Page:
PA:  It does, it’s sad.  Well go ahead then, tear into it.  Robin, kick my ass.

RG:  Well I apologize for earlier (technical issues with my recorder), I’m not very technologically advanced.

PA:  Don’t even worry about it.  I’m over here beating rocks against the ground, and I’m trying to send smoke signals still.  I’m a fucking Neanderthal.

RG:  It’s all good, I got the smoke signals.

PA:  Good, well, I’m glad you read it, because the pigeon’s late.

RG:  Well I had to eat the pigeons.  I was hungry so I ate them.

PA:  Well at least you eat what you kill.

RG:  How were your holidays and New Year?  

PA:  Mellow, very mellow.  How can I put this..  well, a duality of cardiac history occured.  My step father who has been a very good friend of mine, since I got out of the house when I was fifteen, he, and my blood actual father, who, I could say many things about but choose not to, both of them had strokes over the goddamn holidays, like, like two days apart, so that was interesting.

RG:  Oh my god.

PA:  Yeah, I’ve got a complicated history with my family, so I’m just gonna leave it at that.  So, yeah man, aside from that.

RG:  That sucks.

PA:  I guess my football team is in the championships or playoffs, so at least that part has been fun.  Other than that I’ve just been writing lyrics, I’ve just been fucking zoning out, not really into any particular style of music or whatever.  Music right now is kinda..  I’m kinda having a dry spell.  I guess nothing is really pulling me one way of another.  It’s really neutral in a strange way and I go through periods like this here and there, but other than that, I’ve just been writing a lot of lyrics, and really into true crime and serial killer documentaries.  I’ve been tripping on all kinds of old shit I used to trip on like Edmund Kemper and shit like that.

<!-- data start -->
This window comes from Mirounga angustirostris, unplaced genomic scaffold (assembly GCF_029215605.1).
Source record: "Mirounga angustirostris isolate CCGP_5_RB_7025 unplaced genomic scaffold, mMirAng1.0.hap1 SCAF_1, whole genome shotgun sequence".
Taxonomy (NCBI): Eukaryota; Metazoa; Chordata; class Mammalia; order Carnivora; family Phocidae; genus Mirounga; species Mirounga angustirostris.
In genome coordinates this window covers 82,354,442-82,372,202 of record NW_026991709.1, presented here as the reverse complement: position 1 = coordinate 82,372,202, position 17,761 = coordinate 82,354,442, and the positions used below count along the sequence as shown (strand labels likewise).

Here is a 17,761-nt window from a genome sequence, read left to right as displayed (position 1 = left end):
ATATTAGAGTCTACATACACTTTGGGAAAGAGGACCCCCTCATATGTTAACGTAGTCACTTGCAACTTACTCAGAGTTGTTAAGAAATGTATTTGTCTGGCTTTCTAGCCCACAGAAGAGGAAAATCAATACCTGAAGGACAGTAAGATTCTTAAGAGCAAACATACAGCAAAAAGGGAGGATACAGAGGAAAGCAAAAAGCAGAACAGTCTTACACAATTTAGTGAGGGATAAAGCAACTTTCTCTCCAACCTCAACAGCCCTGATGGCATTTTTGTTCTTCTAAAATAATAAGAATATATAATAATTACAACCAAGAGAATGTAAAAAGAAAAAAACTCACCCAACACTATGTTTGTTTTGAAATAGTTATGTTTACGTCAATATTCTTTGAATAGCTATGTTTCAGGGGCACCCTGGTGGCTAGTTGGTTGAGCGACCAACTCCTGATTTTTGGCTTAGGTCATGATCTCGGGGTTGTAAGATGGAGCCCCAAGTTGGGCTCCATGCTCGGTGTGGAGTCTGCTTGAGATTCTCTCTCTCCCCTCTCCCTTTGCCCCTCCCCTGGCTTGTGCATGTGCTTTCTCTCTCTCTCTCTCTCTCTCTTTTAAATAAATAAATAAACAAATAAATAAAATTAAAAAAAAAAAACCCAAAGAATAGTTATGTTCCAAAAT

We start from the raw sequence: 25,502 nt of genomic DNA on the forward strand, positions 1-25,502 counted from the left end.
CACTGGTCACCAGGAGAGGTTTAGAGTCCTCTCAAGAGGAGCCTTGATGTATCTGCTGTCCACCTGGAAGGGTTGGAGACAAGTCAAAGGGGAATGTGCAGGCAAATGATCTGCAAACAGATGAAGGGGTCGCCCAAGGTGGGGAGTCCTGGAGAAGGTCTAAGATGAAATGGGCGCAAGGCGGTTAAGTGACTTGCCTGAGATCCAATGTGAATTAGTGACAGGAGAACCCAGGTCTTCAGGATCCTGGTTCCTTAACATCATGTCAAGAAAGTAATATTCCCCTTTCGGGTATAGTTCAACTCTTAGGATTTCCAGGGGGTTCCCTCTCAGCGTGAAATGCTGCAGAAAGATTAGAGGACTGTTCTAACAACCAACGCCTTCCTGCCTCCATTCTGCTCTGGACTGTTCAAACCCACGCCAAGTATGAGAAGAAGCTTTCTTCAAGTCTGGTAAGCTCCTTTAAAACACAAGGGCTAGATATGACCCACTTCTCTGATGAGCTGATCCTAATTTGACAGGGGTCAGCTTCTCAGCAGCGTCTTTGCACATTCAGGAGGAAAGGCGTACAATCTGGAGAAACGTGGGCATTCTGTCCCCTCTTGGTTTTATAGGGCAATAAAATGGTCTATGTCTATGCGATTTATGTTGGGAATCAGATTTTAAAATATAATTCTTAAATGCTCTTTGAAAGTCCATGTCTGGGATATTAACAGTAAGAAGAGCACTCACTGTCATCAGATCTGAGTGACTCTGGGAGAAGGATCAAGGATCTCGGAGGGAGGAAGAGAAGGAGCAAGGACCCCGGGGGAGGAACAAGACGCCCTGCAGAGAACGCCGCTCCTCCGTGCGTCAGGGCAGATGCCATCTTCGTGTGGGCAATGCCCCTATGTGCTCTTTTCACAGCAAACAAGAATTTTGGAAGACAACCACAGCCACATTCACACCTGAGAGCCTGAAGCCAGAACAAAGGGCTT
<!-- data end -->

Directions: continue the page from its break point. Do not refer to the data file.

RG:  Oh, have you been watching Mindhunter?

PA:  You know what, everyone’s been telling me to watch that show, but I have yet to indulge.  I was freakin sadly disappointed with Black Mirror this season, it just didn’t pack the wallop for me.  I guess I’m still recovering from that.  I guess I need to gather the strength and courage to sally forth into some other television programming.

RG:  Well, Mindhunter was good, but Black Mirror didn’t really do much for me this season.

PA:  Well I liked season 1 to 3, but damn, it just wasn’t really my thing, but that’s always going to be debatable and subjective of course, just like music, film, or even food.  It wasn’t my cup of tea.

RG: So tell me about the new album “Choosing Mental Illness as a Virtue”?  Where did that name come from?